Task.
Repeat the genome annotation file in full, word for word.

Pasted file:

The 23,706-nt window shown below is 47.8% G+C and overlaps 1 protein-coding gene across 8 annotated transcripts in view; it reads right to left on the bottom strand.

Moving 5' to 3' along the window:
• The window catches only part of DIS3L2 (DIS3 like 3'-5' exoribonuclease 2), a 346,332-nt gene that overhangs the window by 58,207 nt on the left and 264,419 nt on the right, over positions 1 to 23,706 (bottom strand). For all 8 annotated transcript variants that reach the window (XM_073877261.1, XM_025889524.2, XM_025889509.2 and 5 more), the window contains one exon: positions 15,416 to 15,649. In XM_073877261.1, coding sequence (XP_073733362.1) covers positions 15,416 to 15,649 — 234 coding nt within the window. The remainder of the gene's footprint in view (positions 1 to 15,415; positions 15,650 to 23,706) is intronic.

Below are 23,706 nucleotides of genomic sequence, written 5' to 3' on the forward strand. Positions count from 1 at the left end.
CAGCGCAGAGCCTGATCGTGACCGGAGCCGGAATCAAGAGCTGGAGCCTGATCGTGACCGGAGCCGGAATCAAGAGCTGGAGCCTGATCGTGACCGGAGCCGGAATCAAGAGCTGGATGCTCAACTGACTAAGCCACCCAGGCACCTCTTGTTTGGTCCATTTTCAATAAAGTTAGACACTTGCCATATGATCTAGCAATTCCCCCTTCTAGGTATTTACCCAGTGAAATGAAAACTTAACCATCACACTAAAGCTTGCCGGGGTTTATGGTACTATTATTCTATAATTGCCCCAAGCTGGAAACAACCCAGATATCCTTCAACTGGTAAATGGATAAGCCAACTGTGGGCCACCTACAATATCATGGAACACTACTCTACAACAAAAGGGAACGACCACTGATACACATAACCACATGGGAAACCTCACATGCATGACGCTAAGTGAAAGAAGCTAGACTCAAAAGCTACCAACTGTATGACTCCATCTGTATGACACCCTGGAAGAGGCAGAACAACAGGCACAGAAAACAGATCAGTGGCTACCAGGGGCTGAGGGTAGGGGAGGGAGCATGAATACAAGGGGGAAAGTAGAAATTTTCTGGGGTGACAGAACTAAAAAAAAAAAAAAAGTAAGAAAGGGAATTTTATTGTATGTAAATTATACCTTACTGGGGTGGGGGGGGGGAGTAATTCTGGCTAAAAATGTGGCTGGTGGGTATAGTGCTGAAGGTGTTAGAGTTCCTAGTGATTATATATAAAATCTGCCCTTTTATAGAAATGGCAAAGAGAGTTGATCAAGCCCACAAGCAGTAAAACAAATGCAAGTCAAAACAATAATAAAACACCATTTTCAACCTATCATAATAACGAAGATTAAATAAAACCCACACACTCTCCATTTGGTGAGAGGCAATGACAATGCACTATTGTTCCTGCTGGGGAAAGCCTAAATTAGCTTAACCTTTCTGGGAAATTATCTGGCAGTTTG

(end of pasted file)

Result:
The 23,706-nt window shown below is 47.8% G+C and overlaps 1 protein-coding gene across 8 annotated transcripts in view; it reads right to left on the bottom strand.

Moving 5' to 3' along the window:
• The window catches only part of DIS3L2 (DIS3 like 3'-5' exoribonuclease 2), a 346,332-nt gene that overhangs the window by 58,207 nt on the left and 264,419 nt on the right, over positions 1 to 23,706 (bottom strand). For all 8 annotated transcript variants that reach the window (XM_073877261.1, XM_025889524.2, XM_025889509.2 and 5 more), the window contains one exon: positions 15,416 to 15,649. In XM_073877261.1, coding sequence (XP_073733362.1) covers positions 15,416 to 15,649 — 234 coding nt within the window. The remainder of the gene's footprint in view (positions 1 to 15,415; positions 15,650 to 23,706) is intronic.

Below are 23,706 nucleotides of genomic sequence, written 5' to 3' on the forward strand. Positions count from 1 at the left end.
CAGCGCAGAGCCTGATCGTGACCGGAGCCGGAATCAAGAGCTGGAGCCTGATCGTGACCGGAGCCGGAATCAAGAGCTGGAGCCTGATCGTGACCGGAGCCGGAATCAAGAGCTGGATGCTCAACTGACTAAGCCACCCAGGCACCTCTTGTTTGGTCCATTTTCAATAAAGTTAGACACTTGCCATATGATCTAGCAATTCCCCCTTCTAGGTATTTACCCAGTGAAATGAAAACTTAACCATCACACTAAAGCTTGCCGGGGTTTATGGTACTATTATTCTATAATTGCCCCAAGCTGGAAACAACCCAGATATCCTTCAACTGGTAAATGGATAAGCCAACTGTGGGCCACCTACAATATCATGGAACACTACTCTACAACAAAAGGGAACGACCACTGATACACATAACCACATGGGAAACCTCACATGCATGACGCTAAGTGAAAGAAGCTAGACTCAAAAGCTACCAACTGTATGACTCCATCTGTATGACACCCTGGAAGAGGCAGAACAACAGGCACAGAAAACAGATCAGTGGCTACCAGGGGCTGAGGGTAGGGGAGGGAGCATGAATACAAGGGGGAAAGTAGAAATTTTCTGGGGTGACAGAACTAAAAAAAAAAAAAAAGTAAGAAAGGGAATTTTATTGTATGTAAATTATACCTTACTGGGGTGGGGGGGGGGAGTAATTCTGGCTAAAAATGTGGCTGGTGGGTATAGTGCTGAAGGTGTTAGAGTTCCTAGTGATTATATATAAAATCTGCCCTTTTATAGAAATGGCAAAGAGAGTTGATCAAGCCCACAAGCAGTAAAACAAATGCAAGTCAAAACAATAATAAAACACCATTTTCAACCTATCATAATAACGAAGATTAAATAAAACCCACACACTCTCCATTTGGTGAGAGGCAATGACAATGCACTATTGTTCCTGCTGGGGAAAGCCTAAATTAGCTTAACCTTTCTGGGAAATTATCTGGCAGTTTG